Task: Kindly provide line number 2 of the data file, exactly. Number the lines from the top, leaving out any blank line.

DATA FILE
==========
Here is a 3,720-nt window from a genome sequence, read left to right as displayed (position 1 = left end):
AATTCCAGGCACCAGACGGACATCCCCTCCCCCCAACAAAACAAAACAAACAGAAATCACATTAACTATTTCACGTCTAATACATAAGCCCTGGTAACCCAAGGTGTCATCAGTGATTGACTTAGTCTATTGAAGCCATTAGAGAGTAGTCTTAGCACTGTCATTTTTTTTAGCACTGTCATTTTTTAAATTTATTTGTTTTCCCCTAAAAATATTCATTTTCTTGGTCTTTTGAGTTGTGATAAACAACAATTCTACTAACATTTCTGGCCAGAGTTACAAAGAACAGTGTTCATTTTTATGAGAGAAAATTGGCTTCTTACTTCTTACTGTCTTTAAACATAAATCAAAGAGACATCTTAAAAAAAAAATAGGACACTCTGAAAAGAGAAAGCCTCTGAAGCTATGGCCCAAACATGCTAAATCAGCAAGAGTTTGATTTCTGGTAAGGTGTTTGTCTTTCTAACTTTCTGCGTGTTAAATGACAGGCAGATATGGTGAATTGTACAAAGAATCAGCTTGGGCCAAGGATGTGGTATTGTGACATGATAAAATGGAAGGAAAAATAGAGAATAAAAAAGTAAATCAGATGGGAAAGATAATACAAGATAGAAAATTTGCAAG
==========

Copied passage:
AATTCCAGGCACCAGACGGACATCCCCTCCCCCCAACAAAACAAAACAAACAGAAATCACATTAACTATTTCACGTCTAATACATAAGCCCTGGTAACCCAAGGTGTCATCAGTGATTGACTTAGTCTATTGAAGCCATTAGAGAGTAGTCTTAGCACTGTCATTTTTTTTAGCACTGTCATTTTTTAAATTTATTTGTTTTCCCCTAAAAATATTCATTTTCTTGGTCTTTTGAGTTGTGATAAACAACAATTCTACTAACATTTCTGGCCAGAGTTACAAAGAACAGTGTTCATTTTTATGAGAGAAAATTGGCTTCTTACTTCTTACTGTCTTTAAACATAAATCAAAGAGACATCTTAAAAAAAAAATAGGACACTCTGAAAAGAGAAAGCCTCTGAAGCTATGGCCCAAACATGCTAAATCAGCAAGAGTTTGATTTCTGGTAAGGTGTTTGTCTTTCTAACTTTCTGCGTGTTAAATGACAGGCAGATATGGTGAATTGTACAAAGAATCAGCTTGGGCCAAGGATGTGGTATTGTGACATGATAAAATGGAAGGAAAAATAGAGAATAAAAAAGTAAATCAGATGGGAAAGATAATACAAGATAGAAAATTTGCAAG